The only option Power leaves us with, in the end, is,

The best arguments in the world won't change a person's mind. The only thing that can do that is a good story.

The Overstory is a good story. It's poetic, urgent, timely, rich in detail, epic in nature and wears it's heart on it's sleeve. It is meaningful and satisfying.

I'm not sure we can say that this leaves us with a particularly optimist view of the human race, although, we can feel pretty sure that the trees will survive, somehow, somewhere, no matter what.

My copy of The Overstory in the Daintree Rainforest
Favourite Quote:
My simple rule of thumb, then, is this: when you cut down a tree, what you make from it should be at least as miraculous as what you cut down.

Favourite Character: The entire Hoel family who start this novel off with such a powerful generational story.

Favourite of Forget: Unforgettable


  • Shortlisted 2018 Man Booker Prize
  • Winner 2019 Pulitzer Prize for Fiction
  • Winner 2019 PEN/Jean Stein Book Award
1/20 Books of Winter
The Overstory was read during my week in Far North Queensland - where the average daytime temperature was a glorious 27℃. The same week in Dublin had a chillier average of 17℃.

Monday, 3 June 2019

The Sea, The Sea by Iris Murdoch

The hardest part about writing a review more than a week after finishing the book is trying to make sense of my notes and markings and trying not to get my current reads mixed up with the old book. So to help me get everything straight in my head, I'll start with the housekeeping.

The Sea, The Sea was my fifth book in Liz @Adventures in Reading great Iris Murdoch Readalong, where she is reading (or more accurately rereading) ALL 26 of Murdoch's books in chronological order over a 2 year period. There are now only seven more books to go - of which I have only one on my TBR pile - The Book and the Brotherhood. Although I'm tempted to source Jackson's Dilemma before December so that I can be in at the end.

My edition of The Sea, The Sea was the 1999 Vintage one with an Introduction by John Burnside. He focused on the seventies provenance of this book and the 'spiritual awakening' happening at that time in the Western world - the interest in Eastern philosophies and ideas about 'mercy, compassion and right action'. He also alerted me to the fact that Charles Arrowby, our flawed protagonist, had bought into the whole 'Romantic, theatrical myths' idea of retreating, hermit-like to the coast to ponder his life, to get back to nature and surrender his 'worldly powers'.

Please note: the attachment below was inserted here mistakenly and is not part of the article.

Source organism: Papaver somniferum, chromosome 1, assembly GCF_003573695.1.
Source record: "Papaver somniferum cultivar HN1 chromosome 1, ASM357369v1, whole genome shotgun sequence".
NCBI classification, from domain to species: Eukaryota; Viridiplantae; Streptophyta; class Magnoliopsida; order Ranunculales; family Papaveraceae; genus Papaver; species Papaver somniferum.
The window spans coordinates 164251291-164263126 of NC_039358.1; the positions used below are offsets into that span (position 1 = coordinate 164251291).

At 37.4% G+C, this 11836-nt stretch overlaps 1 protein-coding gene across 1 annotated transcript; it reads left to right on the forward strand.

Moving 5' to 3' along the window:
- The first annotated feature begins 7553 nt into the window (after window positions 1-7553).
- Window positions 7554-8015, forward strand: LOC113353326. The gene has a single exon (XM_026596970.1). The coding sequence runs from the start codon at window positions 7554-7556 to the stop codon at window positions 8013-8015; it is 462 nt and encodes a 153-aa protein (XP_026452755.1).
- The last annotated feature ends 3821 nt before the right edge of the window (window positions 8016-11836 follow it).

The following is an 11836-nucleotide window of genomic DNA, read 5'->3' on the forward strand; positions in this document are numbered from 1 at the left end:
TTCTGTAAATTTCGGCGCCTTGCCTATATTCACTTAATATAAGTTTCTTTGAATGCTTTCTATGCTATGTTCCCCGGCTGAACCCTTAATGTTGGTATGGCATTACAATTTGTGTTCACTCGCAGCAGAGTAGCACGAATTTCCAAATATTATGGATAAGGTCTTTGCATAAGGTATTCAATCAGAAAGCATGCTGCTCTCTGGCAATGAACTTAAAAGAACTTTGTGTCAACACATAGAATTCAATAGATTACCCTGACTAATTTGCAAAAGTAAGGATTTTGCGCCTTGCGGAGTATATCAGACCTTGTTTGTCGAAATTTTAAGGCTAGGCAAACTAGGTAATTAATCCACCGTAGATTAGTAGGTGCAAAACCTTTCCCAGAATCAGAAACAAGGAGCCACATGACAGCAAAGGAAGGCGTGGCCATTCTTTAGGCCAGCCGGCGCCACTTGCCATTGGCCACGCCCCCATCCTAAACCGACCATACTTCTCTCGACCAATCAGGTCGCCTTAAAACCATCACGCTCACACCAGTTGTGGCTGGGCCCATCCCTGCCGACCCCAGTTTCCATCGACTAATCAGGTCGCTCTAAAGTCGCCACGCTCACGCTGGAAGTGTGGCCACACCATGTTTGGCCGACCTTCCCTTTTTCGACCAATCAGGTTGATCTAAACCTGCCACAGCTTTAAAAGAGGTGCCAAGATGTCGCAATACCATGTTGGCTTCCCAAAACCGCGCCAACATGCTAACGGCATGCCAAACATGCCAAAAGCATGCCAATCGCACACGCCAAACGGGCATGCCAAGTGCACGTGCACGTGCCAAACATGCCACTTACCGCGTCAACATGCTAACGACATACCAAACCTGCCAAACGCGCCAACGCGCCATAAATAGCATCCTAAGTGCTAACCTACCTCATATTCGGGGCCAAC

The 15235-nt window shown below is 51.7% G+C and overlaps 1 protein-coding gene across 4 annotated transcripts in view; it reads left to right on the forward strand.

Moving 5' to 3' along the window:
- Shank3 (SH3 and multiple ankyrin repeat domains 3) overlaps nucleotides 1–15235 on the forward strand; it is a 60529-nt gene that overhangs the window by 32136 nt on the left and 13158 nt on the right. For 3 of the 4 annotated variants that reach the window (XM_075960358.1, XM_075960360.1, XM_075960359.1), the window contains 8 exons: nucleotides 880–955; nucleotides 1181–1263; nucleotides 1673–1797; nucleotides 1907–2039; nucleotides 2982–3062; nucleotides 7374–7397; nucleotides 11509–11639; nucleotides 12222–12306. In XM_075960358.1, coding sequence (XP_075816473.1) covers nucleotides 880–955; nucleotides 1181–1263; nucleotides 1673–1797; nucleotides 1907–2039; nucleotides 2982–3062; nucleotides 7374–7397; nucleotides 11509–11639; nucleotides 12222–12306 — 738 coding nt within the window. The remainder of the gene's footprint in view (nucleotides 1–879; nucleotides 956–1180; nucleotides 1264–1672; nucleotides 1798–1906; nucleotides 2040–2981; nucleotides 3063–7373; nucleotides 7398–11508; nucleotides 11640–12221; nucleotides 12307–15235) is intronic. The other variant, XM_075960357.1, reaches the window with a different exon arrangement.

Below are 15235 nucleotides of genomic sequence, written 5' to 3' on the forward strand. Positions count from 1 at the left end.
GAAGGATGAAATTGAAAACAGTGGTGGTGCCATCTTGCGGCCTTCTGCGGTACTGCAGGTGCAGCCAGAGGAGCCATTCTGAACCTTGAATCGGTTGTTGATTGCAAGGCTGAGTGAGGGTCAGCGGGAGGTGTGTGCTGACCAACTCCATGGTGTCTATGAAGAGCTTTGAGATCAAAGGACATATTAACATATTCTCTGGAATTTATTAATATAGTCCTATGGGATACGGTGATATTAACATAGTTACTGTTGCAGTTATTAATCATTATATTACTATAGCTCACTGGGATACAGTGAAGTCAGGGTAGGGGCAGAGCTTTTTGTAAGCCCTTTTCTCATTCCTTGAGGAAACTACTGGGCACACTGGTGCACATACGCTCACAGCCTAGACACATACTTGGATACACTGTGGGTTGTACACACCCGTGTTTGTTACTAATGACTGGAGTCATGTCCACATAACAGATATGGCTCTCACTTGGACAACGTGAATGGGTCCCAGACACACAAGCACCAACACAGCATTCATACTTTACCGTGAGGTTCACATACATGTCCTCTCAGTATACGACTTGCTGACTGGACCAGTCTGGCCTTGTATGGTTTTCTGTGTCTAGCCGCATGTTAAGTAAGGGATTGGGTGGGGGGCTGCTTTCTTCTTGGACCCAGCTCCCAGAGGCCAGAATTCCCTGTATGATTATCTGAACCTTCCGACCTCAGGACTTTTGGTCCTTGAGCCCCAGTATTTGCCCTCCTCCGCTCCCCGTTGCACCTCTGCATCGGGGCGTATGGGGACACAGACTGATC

Burnside warned me about the negative view of marriage that permeated the entire book before going off on an excursion into Milarepa country at the end. Who, I hear you ask?

Milarepa was a Tibetan poet mystic who managed to achievement Enlightenment in one lifetime. The two things I took out of Burnside's discussion of Milarepa - to be kept in mind as I read - was that the spiritual life led 'not to transcendence, but to a fuller expression of one's true nature' and 'we cannot change ourselves utterly; we can only change how we are in the world: how we see, how we act, how we tell our stories.'

I give you all this research because I have discovered over this past year that Murdoch's books not only improve when read in company, but furthermore they improve with knowledge. Murdoch wrote intelligently, coolly passionate and intense, with literary and philosophical references throughout her work. Watching her subtle clever ways at work as you read, is one of the pleasures of her work. There are times when she falls short, comes up clunky or heavy-handed, but then there are times when she soars. Despite liking very few of her characters (and actively disliking an even larger number) her books have insinuated themselves into my psyche, I suspect forever.